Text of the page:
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May 28, 2014
Review: Enchanted Arms
Photo Credit: Alex Levin
Photo Credit: Alex Levin

Fairy tales are hot stuff.  Fractured within the surreal landscape of Rocky and Bullwinkle, probed to menacing depths by Bettelheim, and reconfigured to suit the irony and artistry of Sondheim, it would seem, in fact, that there isn't much left in the way of spin for the weary fable. Some hand-clapping, then, to the StrangeDog Theatre's production of "Enchanted Arms", enjoying a brief and subterranean run at the Under St. Marks Theatre.  These four little plays go where fairy tale spin has not, to our knowledge, gone before (that TV thing "Grimm" doesn't count), and invert the whole damn genre.

Whence the inversion? Well, we are witness to events within a seedy -- and presumably Lower East Side -- apartment building called...yes, that's right, the Enchanted Arms.  The time is the present, a reality confirmed by the word "fuck" being tossed around so much, we kept checking to see if Mamet was the author.  "Fits", our opener, is not about seizures, but is rather an angst-driven scenario of a prince-y dude and his Ella, who would really rather not clean anything ever again.  The play manages to be simultaneously engaging, cynical and oddly idealistic -- no small feat. Tony Knotts nicely restrains his prince's bitterness, Brittany Sambogna has just the right rage kept in check by True Love, and Michelle Lupo nearly runs off with the show as Steph, a (cough) stepsister.  Regrettably, director Artem Yatsunov permits Tracy Shar as the wicked -- and horny -- stepmother to play every line as camp so high, her flapping hands nearly whack the ceiling.  The character, Mr. Yatsunov, is writ as parody enough by Ben Clawson. (Who, for the record, knows how to write a short play.)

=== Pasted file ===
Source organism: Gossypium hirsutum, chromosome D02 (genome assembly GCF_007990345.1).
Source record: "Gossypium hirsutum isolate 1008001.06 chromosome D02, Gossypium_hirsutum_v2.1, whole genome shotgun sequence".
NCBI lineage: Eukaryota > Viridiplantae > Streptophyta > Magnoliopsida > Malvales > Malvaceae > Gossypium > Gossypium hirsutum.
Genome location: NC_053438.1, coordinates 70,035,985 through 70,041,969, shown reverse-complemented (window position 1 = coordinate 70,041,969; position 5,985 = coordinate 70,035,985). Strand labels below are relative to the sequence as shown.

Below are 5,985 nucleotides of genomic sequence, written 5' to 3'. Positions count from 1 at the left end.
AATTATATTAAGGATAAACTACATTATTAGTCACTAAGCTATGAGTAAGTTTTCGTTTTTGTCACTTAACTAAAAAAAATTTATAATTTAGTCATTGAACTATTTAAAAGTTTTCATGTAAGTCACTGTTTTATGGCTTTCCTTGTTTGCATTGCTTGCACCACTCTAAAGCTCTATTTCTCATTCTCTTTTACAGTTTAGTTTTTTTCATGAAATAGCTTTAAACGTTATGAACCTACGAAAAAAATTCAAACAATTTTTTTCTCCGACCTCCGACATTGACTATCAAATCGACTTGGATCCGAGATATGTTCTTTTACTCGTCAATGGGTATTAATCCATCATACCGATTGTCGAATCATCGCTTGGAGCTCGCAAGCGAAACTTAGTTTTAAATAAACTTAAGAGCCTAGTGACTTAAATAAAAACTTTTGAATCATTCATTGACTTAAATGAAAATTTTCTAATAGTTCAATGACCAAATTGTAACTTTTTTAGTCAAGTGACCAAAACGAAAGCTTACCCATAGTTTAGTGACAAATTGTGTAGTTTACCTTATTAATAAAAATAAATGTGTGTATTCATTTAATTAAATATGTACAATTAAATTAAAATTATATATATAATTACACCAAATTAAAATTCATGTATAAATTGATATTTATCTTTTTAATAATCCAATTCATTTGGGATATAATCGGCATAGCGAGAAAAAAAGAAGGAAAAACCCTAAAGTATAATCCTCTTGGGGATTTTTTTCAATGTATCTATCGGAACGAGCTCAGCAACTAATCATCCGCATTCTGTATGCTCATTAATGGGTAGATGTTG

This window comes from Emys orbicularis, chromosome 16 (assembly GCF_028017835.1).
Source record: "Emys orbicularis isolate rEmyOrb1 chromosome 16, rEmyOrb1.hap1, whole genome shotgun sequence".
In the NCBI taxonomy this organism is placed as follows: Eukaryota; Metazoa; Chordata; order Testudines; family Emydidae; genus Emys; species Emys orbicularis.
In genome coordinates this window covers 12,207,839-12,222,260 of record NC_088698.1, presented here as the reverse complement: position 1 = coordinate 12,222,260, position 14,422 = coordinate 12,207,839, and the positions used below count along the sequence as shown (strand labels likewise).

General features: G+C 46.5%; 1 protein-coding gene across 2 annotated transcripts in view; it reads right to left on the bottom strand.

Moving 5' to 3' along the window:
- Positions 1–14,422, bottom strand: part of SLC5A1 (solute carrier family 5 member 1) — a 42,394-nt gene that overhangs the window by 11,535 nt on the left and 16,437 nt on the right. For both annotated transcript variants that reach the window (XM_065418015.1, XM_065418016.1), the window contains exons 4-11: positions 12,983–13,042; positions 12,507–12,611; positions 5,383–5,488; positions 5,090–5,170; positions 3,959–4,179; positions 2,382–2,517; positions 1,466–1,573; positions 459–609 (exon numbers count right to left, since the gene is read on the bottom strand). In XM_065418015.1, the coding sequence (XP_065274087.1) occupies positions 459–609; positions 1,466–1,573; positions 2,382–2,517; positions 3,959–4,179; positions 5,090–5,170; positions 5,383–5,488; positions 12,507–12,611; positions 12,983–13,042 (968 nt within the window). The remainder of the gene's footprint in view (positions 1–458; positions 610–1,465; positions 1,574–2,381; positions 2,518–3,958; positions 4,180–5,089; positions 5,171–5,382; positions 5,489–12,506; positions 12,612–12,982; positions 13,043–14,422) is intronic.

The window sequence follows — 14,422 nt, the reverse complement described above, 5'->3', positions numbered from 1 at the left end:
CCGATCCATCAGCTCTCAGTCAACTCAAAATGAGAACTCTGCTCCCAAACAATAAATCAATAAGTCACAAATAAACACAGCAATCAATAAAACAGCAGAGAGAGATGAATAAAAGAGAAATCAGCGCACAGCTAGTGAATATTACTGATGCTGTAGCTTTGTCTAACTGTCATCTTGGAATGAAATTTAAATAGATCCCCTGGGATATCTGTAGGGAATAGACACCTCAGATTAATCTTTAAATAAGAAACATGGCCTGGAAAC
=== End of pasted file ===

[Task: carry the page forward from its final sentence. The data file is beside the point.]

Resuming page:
From here, things get very dark with John Wooten's "Temptress" because, for us, dark is a girl so desperate to escape a life of forced prostitution, she scales the building by -- you guessed it -- her own hair. Shannon Sullivan and Gary Martins underplay, God bless them, which saves the play from gritty mawkishness. Joseph Palestina's "W" follows and we swear we are unable to connect the story to any damn fairy tale -- all that comes to mind is a semi-comic version of Salinger's "Pretty Mouth and Green My Eyes".  Last we get "Pastiche" by Stacie Lents, and we get frustrated as well.  There is a good little play in here somewhere, and reason to perceive a Rumpelstiltskin theme in drama because, well, some people are manipulative. Unfortunately, the writing isn't tight enough or the play isn't long enough, and Lee Ann Hoover and David Hoffman fail to establish anything like a performance rhythm.  One feels for Hoover; Hoffman doesn't just not inhabit his character -- it's as though he can't wait to lose the guy on St. Marks Place.

Some hand-clapping, then. No foot-stomping, however, because the evening is just too uneven. Also: the choreography introducing the show and popping up between plays is tribal, funky, a tad embarrassing, and extremely, extremely pointless. Still. All carping aside, we say: go.  There is some real talent in this basement, raw-ish theater is supposed to be flawed, and we would like somebody to explain the fairy tale connection in the third piece.

Through May 31 at Under St. Marks.

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Written by: Jack Mauro
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